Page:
pressure gradient and strong descent along isentropic surfaces
between 280-290k. Have issued a high wind watch for the entire area
with the expectation of reaching at least Wind Advisory
criteria...although some uncertainty exists on the north end of the
watch given recent model shifts. Cold air will also allow rain to
change over to snow in the evening. Latest round of models show the
trowal working through central Michigan and Lake Huron during the
evening...and with the additional surface pressure falls extending
further south now...deformation axis has been drawn southward in 12z
model runs. This looks reasonable and did bump snow accumulations up
to 2 to 3 inches for Monday night across the Saginaw Valley and
thumb...with best accumulations expected over Midland and Bay
For Tuesday...mid-level deformation axis should provide some
moisture within the dgz...in addition to lake effect processes
kicking in with steep low-level lapse rates and deep saturation up
through 7000 feet over Lake Michigan. Moderate west-northwest flow
will favor areas between I-69 and I-94. H850 temperatures back down to -8
to -10 c will support maximum temperatures only in the middle 30s.
High pressure will build into the Ohio Valley and southern Great
Lakes late Tuesday and Tuesday night. This will provide drier air
aloft (including within the dgz) and lowering inversion heights over
Lake Michigan. Though lake effect snow should wind down...continued
westerly flow off the lake and low inversion heights should keep
stratus around overnight...with potentially some breaks near the
500 mb trough remains in place...and lower atmospheric reflection
also supports temperatures running at least 10 degrees below normal
in the extended period. A few clipper systems look to bring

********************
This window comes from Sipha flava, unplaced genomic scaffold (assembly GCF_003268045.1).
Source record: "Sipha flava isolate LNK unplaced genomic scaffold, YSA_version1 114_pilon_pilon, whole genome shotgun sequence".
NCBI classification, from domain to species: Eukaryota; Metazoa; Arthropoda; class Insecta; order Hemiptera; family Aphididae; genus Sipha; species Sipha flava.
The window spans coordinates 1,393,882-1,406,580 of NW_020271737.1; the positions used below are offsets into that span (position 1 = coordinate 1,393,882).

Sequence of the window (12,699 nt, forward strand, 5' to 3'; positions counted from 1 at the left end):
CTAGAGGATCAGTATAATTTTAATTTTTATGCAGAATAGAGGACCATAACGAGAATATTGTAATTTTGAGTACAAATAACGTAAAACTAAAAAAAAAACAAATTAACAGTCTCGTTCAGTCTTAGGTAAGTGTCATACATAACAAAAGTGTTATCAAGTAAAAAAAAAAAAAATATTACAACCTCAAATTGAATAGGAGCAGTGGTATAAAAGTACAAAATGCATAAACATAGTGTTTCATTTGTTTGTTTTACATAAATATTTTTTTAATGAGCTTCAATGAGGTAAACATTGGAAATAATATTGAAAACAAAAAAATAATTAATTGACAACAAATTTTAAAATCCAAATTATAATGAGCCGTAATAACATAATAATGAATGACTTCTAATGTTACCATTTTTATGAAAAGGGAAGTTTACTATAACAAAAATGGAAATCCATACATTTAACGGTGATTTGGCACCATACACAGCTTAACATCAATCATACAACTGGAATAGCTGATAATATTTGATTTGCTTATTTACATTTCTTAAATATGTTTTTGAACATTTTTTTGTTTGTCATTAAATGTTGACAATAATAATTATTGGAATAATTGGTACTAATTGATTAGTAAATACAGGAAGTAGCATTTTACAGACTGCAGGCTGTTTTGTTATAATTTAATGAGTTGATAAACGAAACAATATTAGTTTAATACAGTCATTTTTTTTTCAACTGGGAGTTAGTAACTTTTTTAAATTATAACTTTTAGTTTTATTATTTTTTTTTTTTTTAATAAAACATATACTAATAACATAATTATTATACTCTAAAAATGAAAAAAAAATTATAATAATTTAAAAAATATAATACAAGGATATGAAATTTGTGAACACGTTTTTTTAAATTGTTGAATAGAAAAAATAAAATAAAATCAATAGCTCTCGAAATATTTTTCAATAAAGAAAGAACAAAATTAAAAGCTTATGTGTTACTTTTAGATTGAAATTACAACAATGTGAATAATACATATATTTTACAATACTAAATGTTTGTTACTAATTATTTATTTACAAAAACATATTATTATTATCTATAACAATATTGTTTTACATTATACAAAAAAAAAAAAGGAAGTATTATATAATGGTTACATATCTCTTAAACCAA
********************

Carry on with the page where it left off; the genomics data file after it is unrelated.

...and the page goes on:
measurable snow to the area. Even if these clippers miss Southeast
Michigan...expect lake response and low level convergence to support snow
showers reaching the County Warning Area. While 850 mb temperatures hover around -10c through
Friday, the European model (ecmwf) points to Saturday beginning a potential warmup.
Low pressure will lift into the Great Lakes tonight...bringing an
increase in south to southeast winds across the central Great Lakes.
The persistent feed of easterly winds will allow waves over the Lake
Huron nearshore waters to build between 3 and 5 feet tonight. A
Small Craft Advisory is now in effect.
The low pressure system will lift from Michigan to Ontario on
Monday...pulling a powerful cold front through the central Great
Lakes during the afternoon and evening. The combination of a tight
surface pressure gradient and instability generated as much colder
air rushes back in over the warmer lake waters will allow a strong
core of gale force...or even storm force...winds to develop over the
central and southern Great Lakes. Some uncertainty remains with
where this core of winds will be located...but the latest round of
forecast guidance does support a southward shift in the strong wind
core. The storm watch has therefore been extended southward to cover
most of Lake Huron in addition to Lake St Clair and Western Lake
Erie. Potential exists there for wind gusts to reach 45 to 50 knots
Monday into Monday night. Winds should begin to decrease early on
Tuesday as the low lifts away from the area and high pressure builds
into the Ohio Valley by late afternoon.
Those with interests in the Great Lakes Monday and Monday night
should follow changes in the forecast closely and watch for possible
upgrades to gale or storm warnings.
Michigan...high wind watch from 10 am EST Monday through Monday evening for
Lake Huron...storm watch from 10 am EST Monday through Tuesday morning for
Small Craft Advisory until 10 am EST Monday for lhz421-441>443.
Gale watch from Monday afternoon through Tuesday morning for lhz361.
Lake St Clair...storm watch from 10 am EST Monday through Tuesday morning for
Michigan waters of Lake Erie...storm watch from 10 am EST Monday through Tuesday morning for
Low water advisory from 3 PM Monday to 4 PM EST Tuesday for lez444.
You can obtain your latest National Weather Service forecasts online
at www.Weather.Gov/Detroit (all lower case).